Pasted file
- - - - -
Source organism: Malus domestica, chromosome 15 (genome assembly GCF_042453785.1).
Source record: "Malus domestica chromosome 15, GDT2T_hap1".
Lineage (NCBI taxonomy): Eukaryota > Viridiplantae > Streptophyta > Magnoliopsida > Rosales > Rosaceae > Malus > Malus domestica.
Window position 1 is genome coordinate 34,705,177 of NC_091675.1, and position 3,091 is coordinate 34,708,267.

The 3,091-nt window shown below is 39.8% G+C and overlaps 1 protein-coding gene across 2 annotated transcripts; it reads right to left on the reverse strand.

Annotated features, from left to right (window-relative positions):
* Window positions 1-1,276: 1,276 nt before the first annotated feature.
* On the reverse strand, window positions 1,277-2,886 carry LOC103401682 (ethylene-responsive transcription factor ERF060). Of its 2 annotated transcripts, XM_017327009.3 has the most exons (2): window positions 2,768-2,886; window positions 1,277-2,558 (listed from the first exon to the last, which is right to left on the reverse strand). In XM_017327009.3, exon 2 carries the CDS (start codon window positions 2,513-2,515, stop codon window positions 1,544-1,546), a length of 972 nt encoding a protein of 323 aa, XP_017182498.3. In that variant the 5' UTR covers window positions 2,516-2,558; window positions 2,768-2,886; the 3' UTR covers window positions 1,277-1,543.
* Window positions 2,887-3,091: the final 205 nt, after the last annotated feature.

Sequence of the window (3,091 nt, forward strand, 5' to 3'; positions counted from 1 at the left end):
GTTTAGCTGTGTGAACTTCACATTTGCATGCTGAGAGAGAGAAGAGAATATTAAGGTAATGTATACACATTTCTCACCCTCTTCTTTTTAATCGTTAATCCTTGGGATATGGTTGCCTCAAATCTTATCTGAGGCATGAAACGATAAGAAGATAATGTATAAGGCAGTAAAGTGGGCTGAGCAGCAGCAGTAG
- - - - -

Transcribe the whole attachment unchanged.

Source organism: Malus domestica, chromosome 15 (genome assembly GCF_042453785.1).
Source record: "Malus domestica chromosome 15, GDT2T_hap1".
Lineage (NCBI taxonomy): Eukaryota > Viridiplantae > Streptophyta > Magnoliopsida > Rosales > Rosaceae > Malus > Malus domestica.
Window position 1 is genome coordinate 34,705,177 of NC_091675.1, and position 3,091 is coordinate 34,708,267.

The 3,091-nt window shown below is 39.8% G+C and overlaps 1 protein-coding gene across 2 annotated transcripts; it reads right to left on the reverse strand.

Annotated features, from left to right (window-relative positions):
* Window positions 1-1,276: 1,276 nt before the first annotated feature.
* On the reverse strand, window positions 1,277-2,886 carry LOC103401682 (ethylene-responsive transcription factor ERF060). Of its 2 annotated transcripts, XM_017327009.3 has the most exons (2): window positions 2,768-2,886; window positions 1,277-2,558 (listed from the first exon to the last, which is right to left on the reverse strand). In XM_017327009.3, exon 2 carries the CDS (start codon window positions 2,513-2,515, stop codon window positions 1,544-1,546), a length of 972 nt encoding a protein of 323 aa, XP_017182498.3. In that variant the 5' UTR covers window positions 2,516-2,558; window positions 2,768-2,886; the 3' UTR covers window positions 1,277-1,543.
* Window positions 2,887-3,091: the final 205 nt, after the last annotated feature.

Sequence of the window (3,091 nt, forward strand, 5' to 3'; positions counted from 1 at the left end):
GTTTAGCTGTGTGAACTTCACATTTGCATGCTGAGAGAGAGAAGAGAATATTAAGGTAATGTATACACATTTCTCACCCTCTTCTTTTTAATCGTTAATCCTTGGGATATGGTTGCCTCAAATCTTATCTGAGGCATGAAACGATAAGAAGATAATGTATAAGGCAGTAAAGTGGGCTGAGCAGCAGCAGTAG